Record prices reported for Ontario farmland as demand and commodities surge, says RE/MAX

Serious inventory shortage characterizes the market

MISSISSAUGA, ON, Sept. 12, 2011 /CNW/ - Rising agricultural commodity values and tight inventory levels have seriously contributed to a significant upswing in the price of Ontario farmland in 2011, according to a report released today by RE/MAX Ontario-Atlantic Canada.

The RE/MAX Market Trends Report - Farm Edition 2011 found that shortages exist in the vast majority of centres studied, with pent-up demand fuelling unprecedented momentum virtually across the province.  Upward pressure on acreage values has been consistent as a result. Of the 12 major agricultural communities examined, 11 (92 per cent) reported tight inventory levels, while nine (75 per cent) noted an increase in price per acre.  Despite the current volatility in commodity prices, the long-term prospects for the agricultural industry continue to be bolstered by global realities, including population growth, an international grain shortage and decreased availability of quality farmland from a worldwide perspective.

"Farming operations are increasing in size as today's farmers seek to boost production through the accumulation of acreage," says Michael Polzler, Executive Vice President, RE/MAX Ontario-Atlantic Canada.  "On a national scale, the average farm has tripled in size over the past 50 years.  Much of the current expansion is attributed to the booming cash crop business.  The shortage of quality farmland has sparked serious competition and exerted upward pressure on prices - a trend that is expected to continue.  With commodities on the upswing and greater export opportunities to supply emerging markets, Ontario farmers are now strategically positioning themselves to compete on a world stage."

Farmers have invested heavily in capital expenditures in recent years, spending millions on farm equipment to maximize efficiencies. As commodity prices have risen, so too have the price per acre of workable farmland.  The most expensive farmland in the province is found in the Holland Marsh/Bradford area, where prices can climb as high as $20,000 per acre.  New Liskeard boasts the greatest affordability, where the price per acre of tiled farmland can run from $1,300 to $2,500.

Expansion, while serving to bolster demand, has also caused a shift in the composition of Ontario farmland.  There has been a marked decline in the number of smaller farms, while larger operations continue to increase in size.  This was evident in all Ontario markets, especially as smaller acreages are harder to come by due to amalgamation and restrictions on severances.  The trend—which has been ongoing for years—is supported by the most recent Census data, which shows that the number of overall farms in Ontario shrank from 85,015 in 2001 to 82,410 in 2006.  Farmers are acquiring land by either purchasing—their first preference—or renting from adjacent farmers.  Because of the severe shortage of farmland listings, the demand for leased land has surged—a fact that has also driven rental rates to new highs within the province.  Given this, retiring farmers are increasingly opting to hold on to their land and lease it to neighbours.  The strategy—while exacerbating the supply problem—has proven profitable in recent years and less volatile than other forms of investment such as the stock market.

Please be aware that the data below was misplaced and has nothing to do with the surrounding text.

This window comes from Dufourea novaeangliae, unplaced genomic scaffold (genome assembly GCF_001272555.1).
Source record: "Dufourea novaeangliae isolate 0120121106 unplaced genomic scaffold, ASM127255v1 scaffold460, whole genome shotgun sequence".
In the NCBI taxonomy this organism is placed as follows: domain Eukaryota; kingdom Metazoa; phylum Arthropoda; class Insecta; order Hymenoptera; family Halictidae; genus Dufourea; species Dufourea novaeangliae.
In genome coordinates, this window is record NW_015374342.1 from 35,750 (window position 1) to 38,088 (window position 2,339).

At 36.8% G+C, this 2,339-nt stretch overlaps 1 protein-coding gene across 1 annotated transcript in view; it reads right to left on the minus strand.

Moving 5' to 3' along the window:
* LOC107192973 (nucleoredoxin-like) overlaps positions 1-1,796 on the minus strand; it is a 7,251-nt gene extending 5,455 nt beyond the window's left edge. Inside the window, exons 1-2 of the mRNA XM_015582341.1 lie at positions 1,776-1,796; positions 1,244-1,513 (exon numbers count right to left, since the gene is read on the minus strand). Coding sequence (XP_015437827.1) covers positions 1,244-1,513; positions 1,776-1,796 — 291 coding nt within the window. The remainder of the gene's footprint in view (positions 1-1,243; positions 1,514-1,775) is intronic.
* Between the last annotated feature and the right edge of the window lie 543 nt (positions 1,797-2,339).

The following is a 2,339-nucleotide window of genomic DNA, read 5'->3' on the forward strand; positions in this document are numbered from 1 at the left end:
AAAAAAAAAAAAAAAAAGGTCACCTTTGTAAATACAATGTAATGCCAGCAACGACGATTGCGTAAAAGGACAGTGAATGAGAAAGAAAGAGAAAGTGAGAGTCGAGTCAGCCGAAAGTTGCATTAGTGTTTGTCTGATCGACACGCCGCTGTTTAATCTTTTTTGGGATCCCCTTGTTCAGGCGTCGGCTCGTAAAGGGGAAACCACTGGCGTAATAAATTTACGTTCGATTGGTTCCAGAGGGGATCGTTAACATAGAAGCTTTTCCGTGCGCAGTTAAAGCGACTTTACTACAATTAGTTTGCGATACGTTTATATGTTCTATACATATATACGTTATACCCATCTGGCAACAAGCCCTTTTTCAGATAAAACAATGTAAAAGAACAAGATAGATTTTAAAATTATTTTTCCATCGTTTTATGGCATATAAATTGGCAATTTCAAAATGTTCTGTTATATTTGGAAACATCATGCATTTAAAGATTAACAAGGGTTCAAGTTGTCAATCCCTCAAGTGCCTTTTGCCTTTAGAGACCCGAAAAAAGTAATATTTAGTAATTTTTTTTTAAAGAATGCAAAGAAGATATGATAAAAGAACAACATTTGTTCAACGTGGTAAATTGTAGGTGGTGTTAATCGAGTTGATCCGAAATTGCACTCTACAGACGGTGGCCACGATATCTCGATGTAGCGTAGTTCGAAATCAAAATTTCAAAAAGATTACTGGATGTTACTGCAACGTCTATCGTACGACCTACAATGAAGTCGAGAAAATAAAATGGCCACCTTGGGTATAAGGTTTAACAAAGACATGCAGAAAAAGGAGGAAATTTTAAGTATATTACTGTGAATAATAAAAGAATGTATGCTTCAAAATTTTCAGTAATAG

"There are a number of clear signs that the market is quite heated at present," notes Polzler.  "In addition to supply and demand, the trend toward door-knocking and private sales has increased.  Another factor is the presence of investors—a small, but growing segment of buyers.  Until recently, investment activity—common in Western Canadian farmland markets—was a rare phenomenon in Ontario.  The trend is a promising one, indicating growing confidence in the future of Ontario's agricultural real estate."

While investors represent a small percentage of farmland holdings, it's estimated that end users account for 95 per cent of Ontario farm ownership—a fact that bodes well for the ongoing health and stability of the market.  Not surprisingly, investors have been most active in areas where considerable urban sprawl is underway, including Barrie, Innisfil and Bradford, where progress has driven prime development land prices upwards of $20,000 to as much as $100,000 an acre in some pockets.   Pending construction—which in some cases can be years down the road—developers are renting the parcels to local farmers in a bid to preserve farm status and a lower tax rate.